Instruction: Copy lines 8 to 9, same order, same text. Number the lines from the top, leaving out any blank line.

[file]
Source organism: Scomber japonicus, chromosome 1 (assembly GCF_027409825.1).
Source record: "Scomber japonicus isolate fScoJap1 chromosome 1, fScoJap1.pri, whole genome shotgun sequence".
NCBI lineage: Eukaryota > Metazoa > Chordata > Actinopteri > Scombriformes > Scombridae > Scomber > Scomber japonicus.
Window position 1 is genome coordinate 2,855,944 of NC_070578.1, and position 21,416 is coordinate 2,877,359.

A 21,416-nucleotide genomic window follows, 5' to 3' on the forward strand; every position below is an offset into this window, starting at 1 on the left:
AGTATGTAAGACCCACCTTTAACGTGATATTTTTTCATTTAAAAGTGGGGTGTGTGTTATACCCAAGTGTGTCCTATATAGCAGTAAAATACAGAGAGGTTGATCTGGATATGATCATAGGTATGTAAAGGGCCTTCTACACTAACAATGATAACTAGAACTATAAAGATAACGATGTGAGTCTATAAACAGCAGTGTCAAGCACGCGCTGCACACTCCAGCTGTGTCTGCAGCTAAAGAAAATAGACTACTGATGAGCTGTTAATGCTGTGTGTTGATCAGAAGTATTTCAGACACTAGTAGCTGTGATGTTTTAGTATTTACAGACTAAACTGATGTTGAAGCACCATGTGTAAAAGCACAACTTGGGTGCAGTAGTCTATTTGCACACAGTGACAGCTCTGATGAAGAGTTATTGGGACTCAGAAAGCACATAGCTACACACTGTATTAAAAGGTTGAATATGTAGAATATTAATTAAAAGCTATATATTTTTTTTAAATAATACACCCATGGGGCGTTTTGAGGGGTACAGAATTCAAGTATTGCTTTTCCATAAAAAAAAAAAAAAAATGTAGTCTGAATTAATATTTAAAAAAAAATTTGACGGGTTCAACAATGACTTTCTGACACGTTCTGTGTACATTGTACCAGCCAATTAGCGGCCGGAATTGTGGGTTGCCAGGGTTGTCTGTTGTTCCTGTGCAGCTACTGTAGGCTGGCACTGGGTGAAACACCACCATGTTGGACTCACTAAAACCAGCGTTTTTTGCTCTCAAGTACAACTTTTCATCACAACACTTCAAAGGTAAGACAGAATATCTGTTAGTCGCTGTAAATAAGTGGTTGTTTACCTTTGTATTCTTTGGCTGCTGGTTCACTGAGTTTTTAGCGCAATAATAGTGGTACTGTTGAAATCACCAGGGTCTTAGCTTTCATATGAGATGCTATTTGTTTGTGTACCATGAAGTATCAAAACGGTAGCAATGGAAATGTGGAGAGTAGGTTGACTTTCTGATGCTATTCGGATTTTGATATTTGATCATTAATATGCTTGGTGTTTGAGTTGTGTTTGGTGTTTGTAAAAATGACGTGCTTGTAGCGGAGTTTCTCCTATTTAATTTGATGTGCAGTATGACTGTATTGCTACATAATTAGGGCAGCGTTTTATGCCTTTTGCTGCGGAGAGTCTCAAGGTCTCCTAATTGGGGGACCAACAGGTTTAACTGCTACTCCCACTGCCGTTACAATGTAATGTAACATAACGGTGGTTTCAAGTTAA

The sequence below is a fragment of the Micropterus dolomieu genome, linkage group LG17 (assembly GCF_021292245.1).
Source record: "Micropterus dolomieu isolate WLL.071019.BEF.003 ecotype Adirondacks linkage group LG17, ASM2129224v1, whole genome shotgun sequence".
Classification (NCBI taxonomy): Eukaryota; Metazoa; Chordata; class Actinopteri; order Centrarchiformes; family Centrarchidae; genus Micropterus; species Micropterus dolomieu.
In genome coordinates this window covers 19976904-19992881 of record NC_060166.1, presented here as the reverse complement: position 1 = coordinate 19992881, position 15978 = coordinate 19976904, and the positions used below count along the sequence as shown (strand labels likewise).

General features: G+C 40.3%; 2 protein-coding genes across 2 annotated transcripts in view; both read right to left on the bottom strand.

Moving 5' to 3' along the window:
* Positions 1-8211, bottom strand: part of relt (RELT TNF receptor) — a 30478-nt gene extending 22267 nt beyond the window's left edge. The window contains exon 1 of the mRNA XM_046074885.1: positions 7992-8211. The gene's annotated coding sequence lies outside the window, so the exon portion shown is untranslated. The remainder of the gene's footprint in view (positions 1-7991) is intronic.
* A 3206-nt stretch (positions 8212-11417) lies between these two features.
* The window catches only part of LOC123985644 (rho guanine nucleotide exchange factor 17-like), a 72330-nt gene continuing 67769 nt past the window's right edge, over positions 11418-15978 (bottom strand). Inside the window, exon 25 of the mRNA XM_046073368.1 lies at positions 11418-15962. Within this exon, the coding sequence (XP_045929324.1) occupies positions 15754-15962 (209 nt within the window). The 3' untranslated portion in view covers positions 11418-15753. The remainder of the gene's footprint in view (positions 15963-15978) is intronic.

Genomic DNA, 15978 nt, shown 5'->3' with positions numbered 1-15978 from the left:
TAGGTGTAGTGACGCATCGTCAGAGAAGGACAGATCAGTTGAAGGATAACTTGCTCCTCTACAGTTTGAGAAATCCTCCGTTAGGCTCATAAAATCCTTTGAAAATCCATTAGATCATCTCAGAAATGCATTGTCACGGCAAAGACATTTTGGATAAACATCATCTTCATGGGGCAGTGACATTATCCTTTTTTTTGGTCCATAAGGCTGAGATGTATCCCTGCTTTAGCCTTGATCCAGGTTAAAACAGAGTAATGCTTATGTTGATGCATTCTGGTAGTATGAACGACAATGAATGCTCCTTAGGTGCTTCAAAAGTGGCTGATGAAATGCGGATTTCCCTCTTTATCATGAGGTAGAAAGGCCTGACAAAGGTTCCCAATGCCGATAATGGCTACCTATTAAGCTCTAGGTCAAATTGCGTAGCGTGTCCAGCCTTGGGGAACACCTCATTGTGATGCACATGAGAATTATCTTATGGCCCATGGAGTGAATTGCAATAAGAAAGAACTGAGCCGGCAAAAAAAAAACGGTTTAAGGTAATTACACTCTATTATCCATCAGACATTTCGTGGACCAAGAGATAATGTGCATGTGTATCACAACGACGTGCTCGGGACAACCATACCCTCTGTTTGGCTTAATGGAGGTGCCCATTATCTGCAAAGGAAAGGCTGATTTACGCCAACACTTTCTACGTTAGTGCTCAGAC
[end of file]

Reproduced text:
Source record: "Micropterus dolomieu isolate WLL.071019.BEF.003 ecotype Adirondacks linkage group LG17, ASM2129224v1, whole genome shotgun sequence".
Classification (NCBI taxonomy): Eukaryota; Metazoa; Chordata; class Actinopteri; order Centrarchiformes; family Centrarchidae; genus Micropterus; species Micropterus dolomieu.